Search result for "sexual harassment".
  • Arbitration and Nondisclosure Requirements by Law Firms
    Dean Treanor, Dean Shannon, and the Office of Career Strategy, On March 24, 2018, news broke that a prominent law firm was forcing its incoming summer associates to sign an arbitration agreement with a non-disclosure provision. That firm’s mandatory arbitration and non-disclosure provisions covered all employment-related claims between the employee and the firm, including discrimination and harassment claims. Mandatory arbitration agreements and overbroad non-disclosure agreements (NDAs) are harmful in the employment context because they silence victims, conceal wrongdoing, and push discrimination and harassment claims into secretive proceedings that favor employers over employees. Fortunately, a group of law professors and students focused attention and applied public pressure on this particular law firm’s policy. The firm then decided to drop the NDA and mandatory arbitration requirement not only for summer associates, but also for all associates and staff.[1] Since then, at least two other prominent law firms have publicly announced that they too will no longer require employees, including associates, to sign contracts containing arbitration agreements.[2][3] Berkeley Law Students sent an open letter to Berkeley Law’s Career Development Office asking it to prohibit employers from using its services if that employer requires any employee, including associates, staff, or summer associates to agree to, as a general condition of employment: (1) a mandatory arbitration agreement, or (2) a non-disclosure agreement that covers discrimination, harassment, or other workplace misconduct.[4] We call on Georgetown to do the same.
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    Created by Stephen Schultze Picture
  • Don't Let Law Firms Hide Harassment and Discrimination
    We are law students who are deeply concerned that many law firms require their employees to sign forced arbitration agreements with non-disclosure provisions as a condition of employment. In advance of the National Association for Law Placement (“NALP”) annual conference next month, we write to request that NALP include two questions on the NALP directory for on-campus recruitment that will help students identify these firms. In March 2018, at the height of the #MeToo movement, reports emerged that several prominent law firms were requiring summer associates to sign forced arbitration agreements. These agreements required summer associates to arbitrate all employment-related claims, waiving their right to sue to vindicate their workplace rights, including those that arise under Title VII of the Civil Rights Act. These contracts also contained nondisclosure agreements that prohibited signatories from disclosing the “fact or content” of the arbitration proceeding, including the very existence of the proceeding. After this news broke, several law firms announced that they will no longer require at least some employees to sign these coercive contracts, and that they would retroactively rescind the arbitration provisions in prior contracts. We are heartened by these changes, but not all firms have followed suit. We remain concerned that some firms are still forcing their employees to sign away important protections, as a condition for accepting a job—and that some applicants may not know they will be subject to a forced arbitration clause until after they accept an offer.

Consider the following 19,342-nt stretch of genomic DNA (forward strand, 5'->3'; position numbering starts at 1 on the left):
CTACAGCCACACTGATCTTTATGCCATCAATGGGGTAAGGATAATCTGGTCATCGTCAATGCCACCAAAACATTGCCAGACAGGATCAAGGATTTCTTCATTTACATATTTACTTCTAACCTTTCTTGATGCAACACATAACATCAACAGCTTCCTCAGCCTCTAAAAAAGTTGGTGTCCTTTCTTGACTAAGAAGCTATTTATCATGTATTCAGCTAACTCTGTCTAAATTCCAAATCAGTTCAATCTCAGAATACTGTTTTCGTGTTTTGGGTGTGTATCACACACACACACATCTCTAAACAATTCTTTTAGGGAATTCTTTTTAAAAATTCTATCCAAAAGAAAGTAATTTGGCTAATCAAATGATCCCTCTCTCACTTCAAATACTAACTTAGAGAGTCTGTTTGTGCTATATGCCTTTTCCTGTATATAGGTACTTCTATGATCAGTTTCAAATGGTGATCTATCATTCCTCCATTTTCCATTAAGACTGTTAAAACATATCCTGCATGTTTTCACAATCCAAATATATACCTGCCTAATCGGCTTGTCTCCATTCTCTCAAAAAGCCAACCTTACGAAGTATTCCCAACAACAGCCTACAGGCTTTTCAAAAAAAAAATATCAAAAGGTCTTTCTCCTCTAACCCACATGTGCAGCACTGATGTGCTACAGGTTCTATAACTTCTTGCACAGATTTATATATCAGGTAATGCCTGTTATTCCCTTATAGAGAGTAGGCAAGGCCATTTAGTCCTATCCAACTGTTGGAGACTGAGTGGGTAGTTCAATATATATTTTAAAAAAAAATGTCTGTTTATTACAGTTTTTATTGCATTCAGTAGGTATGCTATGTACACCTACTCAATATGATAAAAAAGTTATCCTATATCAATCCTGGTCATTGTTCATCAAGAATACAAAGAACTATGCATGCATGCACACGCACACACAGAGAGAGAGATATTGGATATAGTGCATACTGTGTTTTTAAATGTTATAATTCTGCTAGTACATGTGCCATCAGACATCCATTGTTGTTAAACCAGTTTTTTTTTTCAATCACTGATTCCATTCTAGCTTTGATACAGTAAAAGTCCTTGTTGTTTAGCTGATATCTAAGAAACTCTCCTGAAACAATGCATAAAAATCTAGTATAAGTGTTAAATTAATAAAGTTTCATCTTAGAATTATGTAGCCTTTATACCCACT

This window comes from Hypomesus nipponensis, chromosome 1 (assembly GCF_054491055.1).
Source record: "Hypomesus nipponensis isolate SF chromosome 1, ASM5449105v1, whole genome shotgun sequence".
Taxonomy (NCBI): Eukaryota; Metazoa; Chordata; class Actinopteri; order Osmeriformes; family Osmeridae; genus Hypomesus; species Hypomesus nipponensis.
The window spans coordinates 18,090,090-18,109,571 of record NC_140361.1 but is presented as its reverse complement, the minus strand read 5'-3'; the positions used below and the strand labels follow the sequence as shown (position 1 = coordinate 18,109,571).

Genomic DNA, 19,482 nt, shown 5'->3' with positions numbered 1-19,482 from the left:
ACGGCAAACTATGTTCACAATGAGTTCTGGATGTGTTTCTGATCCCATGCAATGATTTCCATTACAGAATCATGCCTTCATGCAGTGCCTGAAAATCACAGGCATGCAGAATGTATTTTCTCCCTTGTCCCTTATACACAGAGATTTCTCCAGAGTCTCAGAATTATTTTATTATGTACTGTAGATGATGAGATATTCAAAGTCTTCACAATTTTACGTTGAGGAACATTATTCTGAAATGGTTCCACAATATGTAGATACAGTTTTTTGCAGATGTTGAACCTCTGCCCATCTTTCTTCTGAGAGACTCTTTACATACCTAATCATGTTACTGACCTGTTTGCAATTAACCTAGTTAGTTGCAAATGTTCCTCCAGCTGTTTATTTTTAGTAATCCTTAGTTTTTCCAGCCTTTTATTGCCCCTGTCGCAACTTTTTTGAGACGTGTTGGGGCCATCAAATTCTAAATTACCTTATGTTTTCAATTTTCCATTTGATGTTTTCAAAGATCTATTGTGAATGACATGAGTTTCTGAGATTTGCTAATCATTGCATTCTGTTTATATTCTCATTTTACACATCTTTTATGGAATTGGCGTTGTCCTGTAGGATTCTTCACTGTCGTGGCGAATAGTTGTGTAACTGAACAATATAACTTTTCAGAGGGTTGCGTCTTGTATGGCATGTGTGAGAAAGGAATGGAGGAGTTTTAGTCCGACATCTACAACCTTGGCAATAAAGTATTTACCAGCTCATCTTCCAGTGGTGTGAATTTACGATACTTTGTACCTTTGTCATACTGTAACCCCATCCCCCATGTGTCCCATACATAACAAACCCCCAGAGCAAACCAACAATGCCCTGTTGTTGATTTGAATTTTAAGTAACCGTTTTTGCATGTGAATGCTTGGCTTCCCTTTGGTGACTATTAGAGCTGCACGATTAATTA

1,011 of 2,000 Signatures
    Created by Pipeline Parity Project Picture
  • Stop Forced Arbitration at Starbucks
    Starbucks has a policy of Forced Arbitration. Forced Arbitration takes away your right to sue in a court of law in cases over Sexual Harassment or Discrimination against Starbucks. If you are awarded money in these disputes, the company may require you to sign an agreement to never speak about the incident. This is known as a Non-disclosure agreement. If you are an employee of Starbucks hired after October of 2014 you have agreed to the terms of Forced Arbitration. Like signing onto Facebook, when you clicked on the terms you lost something, with Facebook it was the right to your data, with Starbucks it was your right to sue. Forced Arbitration can settle workplace disputes behind closed doors with no ability to appeal. This agreement prevents you from taking your dispute with Starbucks to a courtroom where it would be decided by a jury of your peers. Due process is an American principle. On February 21, 2019, Google announced it would end the use of Forced Arbitration for its employees.
    4,312 of 5,000 Signatures
    Created by Tom Troy Picture
  • Tipped Workers Need One Fair Wage in St. Paul
    We demand that the St. Paul City Council pass a $15 minimum wage ordinance in 2018 with #1FairWage for all workers: No exemptions, No tip penalty.
    785 of 800 Signatures
    Created by Eli Edleson-Stein
  • Tell Netflix CEO Reed Hastings that gender & pregnancy discrimination is wrong
    Netflix, no parent should be discriminated against for taking parental leave. Stop firing or forcing women out who are pregnant!
    4,449 of 5,000 Signatures
    Created by Lisa
  • Stop Posting Illegal Unpaid Internships!
    Remove postings of illegal, exploitative unpaid internships from CareerNet, NYU's online job and internship posting website.
    1,205 of 2,000 Signatures
    Created by Christina Isnardi